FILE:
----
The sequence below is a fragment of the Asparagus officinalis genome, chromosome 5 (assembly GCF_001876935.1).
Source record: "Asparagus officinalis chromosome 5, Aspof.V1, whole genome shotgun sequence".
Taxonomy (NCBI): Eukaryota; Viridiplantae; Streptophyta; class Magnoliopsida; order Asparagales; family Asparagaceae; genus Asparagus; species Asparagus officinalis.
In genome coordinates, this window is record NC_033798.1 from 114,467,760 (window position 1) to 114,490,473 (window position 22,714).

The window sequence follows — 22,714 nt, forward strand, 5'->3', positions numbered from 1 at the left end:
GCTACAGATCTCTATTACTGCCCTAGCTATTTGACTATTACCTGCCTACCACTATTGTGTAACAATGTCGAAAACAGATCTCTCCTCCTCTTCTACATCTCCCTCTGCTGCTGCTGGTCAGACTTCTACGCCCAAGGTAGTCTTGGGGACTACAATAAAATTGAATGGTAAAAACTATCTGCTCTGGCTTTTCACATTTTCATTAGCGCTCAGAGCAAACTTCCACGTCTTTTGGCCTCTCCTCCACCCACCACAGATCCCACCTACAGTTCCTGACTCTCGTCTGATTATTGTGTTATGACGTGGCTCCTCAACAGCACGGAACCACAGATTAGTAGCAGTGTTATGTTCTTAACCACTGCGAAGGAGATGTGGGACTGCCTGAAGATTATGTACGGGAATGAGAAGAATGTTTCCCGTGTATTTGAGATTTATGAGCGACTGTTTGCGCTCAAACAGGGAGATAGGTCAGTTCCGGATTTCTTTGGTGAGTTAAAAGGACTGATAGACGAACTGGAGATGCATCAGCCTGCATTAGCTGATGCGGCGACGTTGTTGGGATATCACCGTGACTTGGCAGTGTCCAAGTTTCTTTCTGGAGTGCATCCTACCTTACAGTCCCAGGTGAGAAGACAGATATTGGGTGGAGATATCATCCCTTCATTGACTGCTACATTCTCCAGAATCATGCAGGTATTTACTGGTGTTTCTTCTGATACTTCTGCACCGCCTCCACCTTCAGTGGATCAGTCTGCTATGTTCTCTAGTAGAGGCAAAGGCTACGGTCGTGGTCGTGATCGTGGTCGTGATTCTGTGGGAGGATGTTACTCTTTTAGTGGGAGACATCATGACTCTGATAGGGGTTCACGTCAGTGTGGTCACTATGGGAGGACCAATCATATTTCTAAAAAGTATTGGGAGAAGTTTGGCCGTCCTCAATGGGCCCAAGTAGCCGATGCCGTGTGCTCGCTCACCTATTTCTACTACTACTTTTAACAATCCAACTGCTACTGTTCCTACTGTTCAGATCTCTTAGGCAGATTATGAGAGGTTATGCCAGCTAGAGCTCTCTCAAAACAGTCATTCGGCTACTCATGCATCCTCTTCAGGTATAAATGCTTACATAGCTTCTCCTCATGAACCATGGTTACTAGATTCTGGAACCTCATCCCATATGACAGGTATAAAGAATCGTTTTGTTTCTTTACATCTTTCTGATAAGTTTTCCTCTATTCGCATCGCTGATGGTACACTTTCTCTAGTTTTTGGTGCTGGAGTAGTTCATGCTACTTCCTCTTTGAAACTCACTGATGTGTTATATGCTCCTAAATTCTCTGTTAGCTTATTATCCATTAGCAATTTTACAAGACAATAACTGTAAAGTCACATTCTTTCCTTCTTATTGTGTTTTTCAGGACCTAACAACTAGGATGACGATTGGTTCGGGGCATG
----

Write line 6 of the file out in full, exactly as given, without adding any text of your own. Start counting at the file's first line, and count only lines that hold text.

GCTACAGATCTCTATTACTGCCCTAGCTATTTGACTATTACCTGCCTACCACTATTGTGTAACAATGTCGAAAACAGATCTCTCCTCCTCTTCTACATCTCCCTCTGCTGCTGCTGGTCAGACTTCTACGCCCAAGGTAGTCTTGGGGACTACAATAAAATTGAATGGTAAAAACTATCTGCTCTGGCTTTTCACATTTTCATTAGCGCTCAGAGCAAACTTCCACGTCTTTTGGCCTCTCCTCCACCCACCACAGATCCCACCTACAGTTCCTGACTCTCGTCTGATTATTGTGTTATGACGTGGCTCCTCAACAGCACGGAACCACAGATTAGTAGCAGTGTTATGTTCTTAACCACTGCGAAGGAGATGTGGGACTGCCTGAAGATTATGTACGGGAATGAGAAGAATGTTTCCCGTGTATTTGAGATTTATGAGCGACTGTTTGCGCTCAAACAGGGAGATAGGTCAGTTCCGGATTTCTTTGGTGAGTTAAAAGGACTGATAGACGAACTGGAGATGCATCAGCCTGCATTAGCTGATGCGGCGACGTTGTTGGGATATCACCGTGACTTGGCAGTGTCCAAGTTTCTTTCTGGAGTGCATCCTACCTTACAGTCCCAGGTGAGAAGACAGATATTGGGTGGAGATATCATCCCTTCATTGACTGCTACATTCTCCAGAATCATGCAGGTATTTACTGGTGTTTCTTCTGATACTTCTGCACCGCCTCCACCTTCAGTGGATCAGTCTGCTATGTTCTCTAGTAGAGGCAAAGGCTACGGTCGTGGTCGTGATCGTGGTCGTGATTCTGTGGGAGGATGTTACTCTTTTAGTGGGAGACATCATGACTCTGATAGGGGTTCACGTCAGTGTGGTCACTATGGGAGGACCAATCATATTTCTAAAAAGTATTGGGAGAAGTTTGGCCGTCCTCAATGGGCCCAAGTAGCCGATGCCGTGTGCTCGCTCACCTATTTCTACTACTACTTTTAACAATCCAACTGCTACTGTTCCTACTGTTCAGATCTCTTAGGCAGATTATGAGAGGTTATGCCAGCTAGAGCTCTCTCAAAACAGTCATTCGGCTACTCATGCATCCTCTTCAGGTATAAATGCTTACATAGCTTCTCCTCATGAACCATGGTTACTAGATTCTGGAACCTCATCCCATATGACAGGTATAAAGAATCGTTTTGTTTCTTTACATCTTTCTGATAAGTTTTCCTCTATTCGCATCGCTGATGGTACACTTTCTCTAGTTTTTGGTGCTGGAGTAGTTCATGCTACTTCCTCTTTGAAACTCACTGATGTGTTATATGCTCCTAAATTCTCTGTTAGCTTATTATCCATTAGCAATTTTACAAGACAATAACTGTAAAGTCACATTCTTTCCTTCTTATTGTGTTTTTCAGGACCTAACAACTAGGATGACGATTGGTTCGGGGCATG